1. The Virginia Workers’ Compensation Act is very restrictive as to pursuing third party claims against individuals whose negligence resulted in the workers’ injury. Under the Virginia Workers’ Compensation Act not only was the employer protected against such law suits, but in most situations, any subcontractors and other individuals engaged in the same trade and business as the employer were protected.

However, under the Longshore and Harbor Workers’ Compensation Act, only the employer itself is protected from being sued by an individual who is injured on the job. This means that where an injured workers’ accident, was a caused by a subcontractor working on the same job, the worker can receive workers’ compensation benefits from his employer while he recovers from the injury, and then potentially file a third party law suit against the individual, or company, who caused the injury. In those situations, the employer would be entitled to reimbursement for amounts paid on the injured workers’ behalf, but the injured worker could be paid damages for pain and suffering that resulted from the injury.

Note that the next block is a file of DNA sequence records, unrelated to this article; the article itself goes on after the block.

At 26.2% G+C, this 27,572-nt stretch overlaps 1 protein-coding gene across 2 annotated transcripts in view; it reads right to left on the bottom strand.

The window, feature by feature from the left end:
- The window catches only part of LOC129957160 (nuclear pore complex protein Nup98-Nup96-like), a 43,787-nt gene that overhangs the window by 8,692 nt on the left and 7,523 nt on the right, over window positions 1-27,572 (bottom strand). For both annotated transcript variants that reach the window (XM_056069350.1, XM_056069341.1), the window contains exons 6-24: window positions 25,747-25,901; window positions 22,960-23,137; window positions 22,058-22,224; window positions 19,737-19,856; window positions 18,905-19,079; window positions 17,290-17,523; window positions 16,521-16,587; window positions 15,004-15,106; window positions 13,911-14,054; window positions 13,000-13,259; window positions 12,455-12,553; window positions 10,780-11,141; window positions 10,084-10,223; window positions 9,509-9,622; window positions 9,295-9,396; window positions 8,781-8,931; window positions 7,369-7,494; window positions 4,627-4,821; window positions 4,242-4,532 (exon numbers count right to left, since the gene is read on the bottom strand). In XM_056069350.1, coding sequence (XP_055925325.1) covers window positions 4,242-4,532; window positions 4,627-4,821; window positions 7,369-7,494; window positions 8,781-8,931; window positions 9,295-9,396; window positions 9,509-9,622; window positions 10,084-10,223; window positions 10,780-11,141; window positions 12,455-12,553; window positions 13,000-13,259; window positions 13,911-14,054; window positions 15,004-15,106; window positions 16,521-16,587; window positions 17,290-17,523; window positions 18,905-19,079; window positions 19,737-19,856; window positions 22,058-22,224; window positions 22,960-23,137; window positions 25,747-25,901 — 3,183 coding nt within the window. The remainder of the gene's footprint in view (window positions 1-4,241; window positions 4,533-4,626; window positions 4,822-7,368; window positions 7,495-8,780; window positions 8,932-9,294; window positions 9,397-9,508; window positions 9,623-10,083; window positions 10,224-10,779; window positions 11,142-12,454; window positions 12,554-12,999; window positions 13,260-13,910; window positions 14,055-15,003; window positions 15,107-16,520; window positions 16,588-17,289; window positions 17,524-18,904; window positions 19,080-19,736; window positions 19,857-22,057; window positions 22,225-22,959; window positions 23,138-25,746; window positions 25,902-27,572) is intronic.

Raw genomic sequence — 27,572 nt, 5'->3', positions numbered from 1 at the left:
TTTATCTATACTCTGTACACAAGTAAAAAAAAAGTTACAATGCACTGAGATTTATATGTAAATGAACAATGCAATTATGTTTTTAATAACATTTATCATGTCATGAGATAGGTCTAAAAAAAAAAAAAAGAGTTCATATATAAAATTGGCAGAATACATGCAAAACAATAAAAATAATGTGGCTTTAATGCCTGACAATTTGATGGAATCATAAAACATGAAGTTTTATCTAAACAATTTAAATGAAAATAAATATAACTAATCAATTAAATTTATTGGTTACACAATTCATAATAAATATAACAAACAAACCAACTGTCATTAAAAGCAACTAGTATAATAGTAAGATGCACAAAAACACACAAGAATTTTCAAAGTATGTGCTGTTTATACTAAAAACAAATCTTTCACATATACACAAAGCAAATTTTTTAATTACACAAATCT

As indicated above, this change which is effective July 1, 2012 only applies to injuries that occur on or after July 1, 2012. Please keep these significant changes in mind if you, your friends or family suffer an injury on the job.